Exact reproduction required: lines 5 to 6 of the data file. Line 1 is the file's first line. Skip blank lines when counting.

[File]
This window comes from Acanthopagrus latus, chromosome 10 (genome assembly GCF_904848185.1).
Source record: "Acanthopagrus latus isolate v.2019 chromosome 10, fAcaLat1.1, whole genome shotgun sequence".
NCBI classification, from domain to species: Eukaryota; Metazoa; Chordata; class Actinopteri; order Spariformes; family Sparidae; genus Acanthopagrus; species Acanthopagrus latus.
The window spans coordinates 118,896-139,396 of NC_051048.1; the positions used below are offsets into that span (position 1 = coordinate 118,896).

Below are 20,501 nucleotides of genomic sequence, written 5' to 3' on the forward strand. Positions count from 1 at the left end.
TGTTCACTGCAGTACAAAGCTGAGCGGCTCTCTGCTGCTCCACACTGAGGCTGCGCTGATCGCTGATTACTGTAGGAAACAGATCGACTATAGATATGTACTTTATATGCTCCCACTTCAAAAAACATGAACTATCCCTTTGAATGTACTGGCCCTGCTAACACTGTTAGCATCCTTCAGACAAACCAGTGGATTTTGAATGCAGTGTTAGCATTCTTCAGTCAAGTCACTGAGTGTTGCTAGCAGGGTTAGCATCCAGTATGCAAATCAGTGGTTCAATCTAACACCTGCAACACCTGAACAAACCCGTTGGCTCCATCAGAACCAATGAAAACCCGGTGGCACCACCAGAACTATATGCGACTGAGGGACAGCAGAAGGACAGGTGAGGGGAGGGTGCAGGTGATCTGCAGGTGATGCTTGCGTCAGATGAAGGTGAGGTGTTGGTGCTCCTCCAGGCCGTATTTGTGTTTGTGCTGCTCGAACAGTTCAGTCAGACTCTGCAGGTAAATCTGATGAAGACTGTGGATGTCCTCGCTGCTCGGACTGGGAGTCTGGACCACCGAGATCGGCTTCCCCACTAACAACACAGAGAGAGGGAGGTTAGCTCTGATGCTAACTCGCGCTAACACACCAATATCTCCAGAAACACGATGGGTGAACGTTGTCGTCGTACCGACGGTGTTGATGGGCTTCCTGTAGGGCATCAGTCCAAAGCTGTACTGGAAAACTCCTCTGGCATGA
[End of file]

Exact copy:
Below are 20,501 nucleotides of genomic sequence, written 5' to 3' on the forward strand. Positions count from 1 at the left end.
TGTTCACTGCAGTACAAAGCTGAGCGGCTCTCTGCTGCTCCACACTGAGGCTGCGCTGATCGCTGATTACTGTAGGAAACAGATCGACTATAGATATGTACTTTATATGCTCCCACTTCAAAAAACATGAACTATCCCTTTGAATGTACTGGCCCTGCTAACACTGTTAGCATCCTTCAGACAAACCAGTGGATTTTGAATGCAGTGTTAGCATTCTTCAGTCAAGTCACTGAGTGTTGCTAGCAGGGTTAGCATCCAGTATGCAAATCAGTGGTTCAATCTAACACCTGCAACACCTGAACAAACCCGTTGGCTCCATCAGAACCAATGAAAACCCGGTGGCACCACCAGAACTATATGCGACTGAGGGACAGCAGAAGGACAGGTGAGGGGAGGGTGCAGGTGATCTGCAGGTGATGCTTGCGTCAGATGAAGGTGAGGTGTTGGTGCTCCTCCAGGCCGTATTTGTGTTTGTGCTGCTCGAACAGTTCAGTCAGACTCTGCAGGTAAATCTGATGAAGACTGTGGATGTCCTCGCTGCTCGGACTGGGAGTCTGGACCACCGAGATCGGCTTCCCCACTAACAACACAGAGAGAGGGAGGTTAGCTCTGATGCTAACTCGCGCTAACACACCAATATCTCCAGAAACACGATGGGTGAACGTTGTCGTCGTACCGACGGTGTTGATGGGCTTCCTGTAGGGCATCAGTCCAAAGCTGTACTGGAAAACTCCTCTGGCATGA